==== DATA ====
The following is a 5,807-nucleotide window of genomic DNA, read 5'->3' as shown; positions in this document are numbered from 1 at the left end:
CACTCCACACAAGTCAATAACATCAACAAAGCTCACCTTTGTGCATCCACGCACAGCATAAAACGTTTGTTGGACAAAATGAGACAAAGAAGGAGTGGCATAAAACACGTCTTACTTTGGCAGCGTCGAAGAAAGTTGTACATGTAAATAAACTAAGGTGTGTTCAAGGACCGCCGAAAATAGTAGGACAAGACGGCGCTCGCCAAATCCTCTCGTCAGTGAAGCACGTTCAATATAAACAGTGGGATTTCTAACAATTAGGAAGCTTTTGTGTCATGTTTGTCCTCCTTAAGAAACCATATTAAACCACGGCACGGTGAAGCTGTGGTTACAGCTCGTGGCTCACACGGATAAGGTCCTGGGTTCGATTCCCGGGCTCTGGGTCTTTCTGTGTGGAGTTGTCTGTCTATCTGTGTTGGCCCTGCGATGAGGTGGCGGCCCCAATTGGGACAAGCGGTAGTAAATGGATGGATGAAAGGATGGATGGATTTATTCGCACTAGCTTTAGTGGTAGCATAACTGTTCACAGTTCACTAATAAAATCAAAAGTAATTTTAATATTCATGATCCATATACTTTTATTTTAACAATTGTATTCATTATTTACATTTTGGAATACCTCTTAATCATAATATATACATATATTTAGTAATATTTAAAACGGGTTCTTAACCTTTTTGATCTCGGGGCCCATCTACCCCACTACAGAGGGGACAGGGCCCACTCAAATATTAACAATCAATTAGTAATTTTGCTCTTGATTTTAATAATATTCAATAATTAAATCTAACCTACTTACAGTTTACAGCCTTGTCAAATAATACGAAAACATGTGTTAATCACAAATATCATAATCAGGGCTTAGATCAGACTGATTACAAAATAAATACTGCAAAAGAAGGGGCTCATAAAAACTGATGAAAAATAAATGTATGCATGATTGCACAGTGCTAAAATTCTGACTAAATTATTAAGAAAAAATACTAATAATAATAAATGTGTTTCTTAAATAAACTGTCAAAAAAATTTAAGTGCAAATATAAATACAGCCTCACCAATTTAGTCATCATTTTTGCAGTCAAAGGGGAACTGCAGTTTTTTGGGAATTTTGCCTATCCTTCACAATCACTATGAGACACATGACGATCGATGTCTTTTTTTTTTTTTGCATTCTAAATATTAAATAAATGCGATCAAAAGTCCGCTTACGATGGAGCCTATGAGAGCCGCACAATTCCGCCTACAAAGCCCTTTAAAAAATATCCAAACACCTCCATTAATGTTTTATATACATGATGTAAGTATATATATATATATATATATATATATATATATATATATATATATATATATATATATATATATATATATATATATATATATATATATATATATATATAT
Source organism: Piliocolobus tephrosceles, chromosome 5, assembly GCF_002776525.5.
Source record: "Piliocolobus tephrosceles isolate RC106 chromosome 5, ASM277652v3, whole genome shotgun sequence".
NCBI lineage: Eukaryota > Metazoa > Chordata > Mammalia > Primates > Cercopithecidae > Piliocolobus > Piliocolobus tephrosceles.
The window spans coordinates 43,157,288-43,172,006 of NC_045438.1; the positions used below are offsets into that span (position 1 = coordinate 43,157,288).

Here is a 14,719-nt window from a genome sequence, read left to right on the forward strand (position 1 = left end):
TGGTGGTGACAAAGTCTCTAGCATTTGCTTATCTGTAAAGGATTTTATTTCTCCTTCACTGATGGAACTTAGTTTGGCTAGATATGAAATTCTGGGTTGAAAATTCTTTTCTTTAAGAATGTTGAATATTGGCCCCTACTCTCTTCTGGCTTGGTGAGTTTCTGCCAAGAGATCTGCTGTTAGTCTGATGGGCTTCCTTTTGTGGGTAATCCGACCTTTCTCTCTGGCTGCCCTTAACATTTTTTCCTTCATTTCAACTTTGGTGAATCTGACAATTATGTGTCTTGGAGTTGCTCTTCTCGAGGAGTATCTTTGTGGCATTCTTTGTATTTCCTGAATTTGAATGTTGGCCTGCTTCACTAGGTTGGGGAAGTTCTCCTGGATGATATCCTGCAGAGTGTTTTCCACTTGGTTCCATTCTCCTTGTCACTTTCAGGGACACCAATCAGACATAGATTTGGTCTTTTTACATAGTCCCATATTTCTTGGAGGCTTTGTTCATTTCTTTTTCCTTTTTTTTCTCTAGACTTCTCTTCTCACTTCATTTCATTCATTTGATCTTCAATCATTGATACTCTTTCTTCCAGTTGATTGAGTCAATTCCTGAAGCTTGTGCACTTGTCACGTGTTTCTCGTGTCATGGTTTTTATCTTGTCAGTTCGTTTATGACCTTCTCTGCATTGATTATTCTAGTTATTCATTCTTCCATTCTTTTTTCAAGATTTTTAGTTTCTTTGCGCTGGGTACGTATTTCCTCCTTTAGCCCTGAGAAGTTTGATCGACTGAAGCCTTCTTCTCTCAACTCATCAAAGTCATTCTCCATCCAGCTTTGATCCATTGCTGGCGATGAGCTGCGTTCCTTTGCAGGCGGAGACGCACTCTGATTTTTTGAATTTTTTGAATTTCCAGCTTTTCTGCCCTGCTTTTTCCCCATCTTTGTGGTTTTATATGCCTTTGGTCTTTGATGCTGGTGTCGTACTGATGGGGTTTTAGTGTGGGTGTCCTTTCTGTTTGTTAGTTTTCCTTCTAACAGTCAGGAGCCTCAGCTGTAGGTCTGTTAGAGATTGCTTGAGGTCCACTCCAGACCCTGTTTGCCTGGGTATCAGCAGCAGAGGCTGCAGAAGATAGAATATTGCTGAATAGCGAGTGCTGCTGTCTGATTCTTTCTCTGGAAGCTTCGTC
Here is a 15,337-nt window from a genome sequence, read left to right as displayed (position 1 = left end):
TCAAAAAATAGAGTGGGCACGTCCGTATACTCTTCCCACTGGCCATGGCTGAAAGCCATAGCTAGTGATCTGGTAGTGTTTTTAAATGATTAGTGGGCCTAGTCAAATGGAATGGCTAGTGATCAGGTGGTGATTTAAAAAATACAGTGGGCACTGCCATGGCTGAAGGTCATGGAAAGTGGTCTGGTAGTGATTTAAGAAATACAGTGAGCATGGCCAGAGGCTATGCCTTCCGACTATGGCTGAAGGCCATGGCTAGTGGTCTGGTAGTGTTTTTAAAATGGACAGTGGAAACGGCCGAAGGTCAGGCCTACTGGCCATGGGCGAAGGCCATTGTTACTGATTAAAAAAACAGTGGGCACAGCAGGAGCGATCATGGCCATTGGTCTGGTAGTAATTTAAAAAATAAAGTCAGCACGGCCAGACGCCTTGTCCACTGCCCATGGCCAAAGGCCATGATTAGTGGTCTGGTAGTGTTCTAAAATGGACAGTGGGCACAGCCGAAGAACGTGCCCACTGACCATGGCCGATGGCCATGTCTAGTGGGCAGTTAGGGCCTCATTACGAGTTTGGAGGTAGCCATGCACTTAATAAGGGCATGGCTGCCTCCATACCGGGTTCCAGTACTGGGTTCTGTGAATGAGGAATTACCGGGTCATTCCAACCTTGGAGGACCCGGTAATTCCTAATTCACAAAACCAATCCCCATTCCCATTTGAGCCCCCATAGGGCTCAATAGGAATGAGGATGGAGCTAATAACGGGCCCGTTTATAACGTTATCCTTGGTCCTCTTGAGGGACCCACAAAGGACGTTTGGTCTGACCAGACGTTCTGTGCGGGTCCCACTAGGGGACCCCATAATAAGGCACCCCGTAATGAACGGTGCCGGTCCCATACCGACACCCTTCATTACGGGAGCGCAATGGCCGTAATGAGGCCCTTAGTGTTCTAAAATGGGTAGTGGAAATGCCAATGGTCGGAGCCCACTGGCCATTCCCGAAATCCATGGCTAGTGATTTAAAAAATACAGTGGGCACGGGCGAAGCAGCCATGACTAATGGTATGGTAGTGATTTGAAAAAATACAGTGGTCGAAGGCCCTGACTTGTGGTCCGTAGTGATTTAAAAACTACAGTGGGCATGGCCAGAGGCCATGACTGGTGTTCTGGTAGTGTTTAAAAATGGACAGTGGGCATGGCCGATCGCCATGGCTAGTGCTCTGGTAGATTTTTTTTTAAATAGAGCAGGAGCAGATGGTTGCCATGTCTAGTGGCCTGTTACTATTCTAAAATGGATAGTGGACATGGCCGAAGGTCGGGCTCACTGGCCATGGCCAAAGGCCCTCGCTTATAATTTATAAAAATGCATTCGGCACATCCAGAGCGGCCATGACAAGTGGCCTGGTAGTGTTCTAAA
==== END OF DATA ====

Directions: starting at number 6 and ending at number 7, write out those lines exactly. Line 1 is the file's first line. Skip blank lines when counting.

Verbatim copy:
The window spans coordinates 43,157,288-43,172,006 of NC_045438.1; the positions used below are offsets into that span (position 1 = coordinate 43,157,288).

Here is a 14,719-nt window from a genome sequence, read left to right on the forward strand (position 1 = left end):